In 1920, Lowell was called home to more than 6,000 people. It was busy with schools, shops, churches, recreational facilities, and plenty of saloons and boarding houses, though these were gradually being replaced by family homes. Lowell also boasted the first movie house in the district. The highway stretch from Bisbee to Douglas, then U.S. 80, was the first paved road in Arizona.
During this time, the end of the Lowell mine was in sight. In 1926, the steel headframe was removed and installed at the Warren Shaft. Even without a headframe and the main shaft abandoned, mining continued in the Lowell Mine area for a few more years.
With the Merger of the Calumet & Arizona Mining Company and Phelps Dodge, the Lowell Mine was closed and the change house was moved to the Campbell Mine. Lowell continued to hold on as a residential and business area in the next years but slowed during the Great Depression as the value of copper declined.
In 1931, the Lowell School was built across the road from the Evergreen Cemetery. It included a state-of-the-art auditorium with a fully equipped stage. The school continues to stand and now serves junior high students.
From 1935-1940, parts of the Lowell Mines were leased. After this point, any ore remaining in the former ground of the Lowell mine was mined through the Dallas Mine.
The Copper Queen hospital building was moved from Sacramento Hill when the open pit expanded. But, Lowell remained a busy active community. The main street was lined with many businesses including Brophy Garage, Bisbee Lumber Company, the Southern Arizona Auto Co. Star Chevrolet, two pharmacies, two shoe stores, two cafes, barbershops, grocery stores, department stores, and service stations. A branch of the Phelps Dodge Mercantile was also established in Lowell. The Lowell Clubhouse held a dance on Friday nights ending in time for partiers to catch the 11:30 trolley back up the hill to Bisbee.
Phelps Dodge Corporation opened the Lavender Pit in 1950, at the site of the earlier, higher-grade Sacramento Hill mine. By this time, more than half of Lowell was in the path of new development for the massive pit. Ironically, the source of Lowell’s success would also be its demise. The Southern Pacific railroad track into Old Bisbee was abandoned in 1951 and afterward, the railroad terminated in Bakerville.
In the next years, the development of the Lavender Pit involved the area occupied by Lowell and other small suburbs. More than 250 homes and 20 businesses needed to be moved. Residents were offered the option of either receiving the market value for their home, which would then be demolished, or the company would pay to have the structures moved to a new site. A new subdivision called Saginaw was established to the east of Lowell, and nearly 200 homes were relocated both there and to open spaces between Lowell and Warren. This created the new towns of Bakerville, Saginaw, Galena, and Briggs. By 1957, few were left living in Lowell.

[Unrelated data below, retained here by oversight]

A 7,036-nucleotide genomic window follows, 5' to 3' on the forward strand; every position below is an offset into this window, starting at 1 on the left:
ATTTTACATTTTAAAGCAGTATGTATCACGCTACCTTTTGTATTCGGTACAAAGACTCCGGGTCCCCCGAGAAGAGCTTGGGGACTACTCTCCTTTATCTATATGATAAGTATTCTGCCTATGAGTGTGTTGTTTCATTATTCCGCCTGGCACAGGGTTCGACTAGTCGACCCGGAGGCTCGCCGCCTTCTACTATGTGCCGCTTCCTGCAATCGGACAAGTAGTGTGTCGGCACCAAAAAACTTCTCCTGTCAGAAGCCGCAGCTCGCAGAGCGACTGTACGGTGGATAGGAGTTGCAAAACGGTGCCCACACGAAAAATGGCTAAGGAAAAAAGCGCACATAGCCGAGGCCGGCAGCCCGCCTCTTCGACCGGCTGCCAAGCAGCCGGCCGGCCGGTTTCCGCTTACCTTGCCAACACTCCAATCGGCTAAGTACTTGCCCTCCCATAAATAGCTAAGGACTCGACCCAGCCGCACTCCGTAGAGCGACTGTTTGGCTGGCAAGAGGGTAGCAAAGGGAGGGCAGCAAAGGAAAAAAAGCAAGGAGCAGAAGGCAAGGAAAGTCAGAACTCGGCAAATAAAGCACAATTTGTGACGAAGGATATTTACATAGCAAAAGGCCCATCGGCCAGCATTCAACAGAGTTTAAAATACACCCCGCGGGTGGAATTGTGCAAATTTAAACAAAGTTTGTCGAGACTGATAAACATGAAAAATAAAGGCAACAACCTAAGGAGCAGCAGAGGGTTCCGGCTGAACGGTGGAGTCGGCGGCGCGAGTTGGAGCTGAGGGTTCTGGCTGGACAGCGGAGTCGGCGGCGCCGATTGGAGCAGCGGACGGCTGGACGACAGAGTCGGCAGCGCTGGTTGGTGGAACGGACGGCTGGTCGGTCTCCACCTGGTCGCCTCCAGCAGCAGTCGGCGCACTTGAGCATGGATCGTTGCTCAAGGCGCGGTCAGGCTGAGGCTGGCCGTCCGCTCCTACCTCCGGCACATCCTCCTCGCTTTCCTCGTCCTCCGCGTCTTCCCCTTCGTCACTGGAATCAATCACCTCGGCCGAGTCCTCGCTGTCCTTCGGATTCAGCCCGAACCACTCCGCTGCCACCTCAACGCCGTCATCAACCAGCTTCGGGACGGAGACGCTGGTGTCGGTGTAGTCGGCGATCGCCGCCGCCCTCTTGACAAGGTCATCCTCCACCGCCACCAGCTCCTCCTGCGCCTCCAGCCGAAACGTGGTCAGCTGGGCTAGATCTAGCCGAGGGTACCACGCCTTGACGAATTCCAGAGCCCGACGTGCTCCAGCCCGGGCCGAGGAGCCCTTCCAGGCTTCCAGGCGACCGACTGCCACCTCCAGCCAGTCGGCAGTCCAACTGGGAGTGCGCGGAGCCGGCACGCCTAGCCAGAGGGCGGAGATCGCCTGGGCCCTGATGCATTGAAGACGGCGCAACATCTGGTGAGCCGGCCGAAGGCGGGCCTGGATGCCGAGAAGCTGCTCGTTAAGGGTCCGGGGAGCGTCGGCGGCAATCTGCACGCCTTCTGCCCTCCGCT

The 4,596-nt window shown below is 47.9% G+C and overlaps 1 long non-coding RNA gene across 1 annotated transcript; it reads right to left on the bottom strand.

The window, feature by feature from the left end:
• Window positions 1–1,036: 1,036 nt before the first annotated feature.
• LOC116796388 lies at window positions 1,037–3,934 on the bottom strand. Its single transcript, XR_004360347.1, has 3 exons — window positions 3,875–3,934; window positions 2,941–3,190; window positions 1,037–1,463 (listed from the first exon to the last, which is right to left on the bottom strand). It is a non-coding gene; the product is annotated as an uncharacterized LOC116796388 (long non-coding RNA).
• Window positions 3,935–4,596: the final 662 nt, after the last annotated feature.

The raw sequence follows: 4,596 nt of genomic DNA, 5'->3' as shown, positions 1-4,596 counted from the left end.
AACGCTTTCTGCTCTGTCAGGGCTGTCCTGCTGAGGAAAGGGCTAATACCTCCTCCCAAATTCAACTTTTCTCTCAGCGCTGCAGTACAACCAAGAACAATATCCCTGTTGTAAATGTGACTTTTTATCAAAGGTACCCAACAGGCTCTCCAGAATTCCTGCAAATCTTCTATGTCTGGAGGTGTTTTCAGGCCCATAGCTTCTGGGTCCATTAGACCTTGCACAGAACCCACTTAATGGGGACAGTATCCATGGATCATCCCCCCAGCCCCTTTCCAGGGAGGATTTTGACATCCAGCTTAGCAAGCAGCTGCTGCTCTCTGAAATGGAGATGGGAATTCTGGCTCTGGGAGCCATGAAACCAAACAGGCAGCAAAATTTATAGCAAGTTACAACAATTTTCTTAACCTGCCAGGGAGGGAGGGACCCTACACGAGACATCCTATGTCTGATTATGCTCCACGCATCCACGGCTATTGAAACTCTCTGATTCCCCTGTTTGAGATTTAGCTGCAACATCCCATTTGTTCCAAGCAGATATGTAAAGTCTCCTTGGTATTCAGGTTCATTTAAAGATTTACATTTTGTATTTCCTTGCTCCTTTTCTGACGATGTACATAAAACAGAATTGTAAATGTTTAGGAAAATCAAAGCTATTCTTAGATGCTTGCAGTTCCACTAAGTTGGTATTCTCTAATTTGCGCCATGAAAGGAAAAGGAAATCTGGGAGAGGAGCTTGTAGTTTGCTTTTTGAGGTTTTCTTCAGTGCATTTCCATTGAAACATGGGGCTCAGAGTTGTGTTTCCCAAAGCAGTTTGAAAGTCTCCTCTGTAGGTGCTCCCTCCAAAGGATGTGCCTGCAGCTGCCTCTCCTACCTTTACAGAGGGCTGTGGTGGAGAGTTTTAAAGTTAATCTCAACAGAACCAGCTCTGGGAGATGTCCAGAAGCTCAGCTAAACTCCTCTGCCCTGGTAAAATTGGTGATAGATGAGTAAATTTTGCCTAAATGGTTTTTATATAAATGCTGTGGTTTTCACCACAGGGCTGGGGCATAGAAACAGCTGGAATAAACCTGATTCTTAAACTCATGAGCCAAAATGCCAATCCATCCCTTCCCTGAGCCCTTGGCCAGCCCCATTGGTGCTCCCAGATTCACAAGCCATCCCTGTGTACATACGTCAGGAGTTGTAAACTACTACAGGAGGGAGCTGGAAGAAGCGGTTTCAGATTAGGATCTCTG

A major relocation of Highway 80 was also required to accommodate the expanding pit. Soon the settlements of Upper Lowell, Jiggerville, and the Johnson Addition were obliterated. Lowell was left stagnated with the highway bypassing it. In 1959, all the local towns were annexed and became the “City of Bisbee.” As the 1950s and 60s progressed, the Lavender Pit became deeper and wider.
Production through 1974 totaled 86 million tons of ore which produced about 600,000 tons of copper, with gold, silver, and turquoise as byproducts. Mining operations in the Lavender Pit ended in 1974. However, the undeveloped Cochise deposit, located immediately to the north of the Lavender pit, contains copper which could be mined in the future.
Today, the pit covers an area of 300 acres and is 900 feet deep.
Though much of Lowell was lost to the pit, a fragment of Lowell’s commercial district was saved along Erie Street. In fact, it was more than “saved,” the quarter-mile road was preserved and improved to cultivate a vintage peak of an earlier time. For years, business owners, locals, and other enthusiastic individuals have banded together to create a distinctive outdoor museum that showcases the decades of the 1940s through the early 1970s.
This effort called the “Lowell Americana Project” is made up of volunteers who have worked hard in restoring and enhancing the street with colorful hand-painted signs, storefronts, old gas pumps, historic cars and motorcycles, and even an old greyhound bus.
The Lowell Americana Project has garnered national and international media attention and praise for the project’s cultural preservation efforts, making this unique location one of the most photographed streets in the West. It has appeared on magazine and album covers as well as having been utilized as a backdrop for film and video shoots.
With the Junction Shaft headframe towering over downtown Lowell, visitors will see the facades of a restored Gulf Gas Station, an old movie theatre, a pool hall, Harley Davidson repair shop, a five-and-dime store, a hat shop, and more. Many displays can be viewed through the windows.
Lowell is perched at the southern end of the dramatic Lavender Pit in southern Bisbee, Arizona.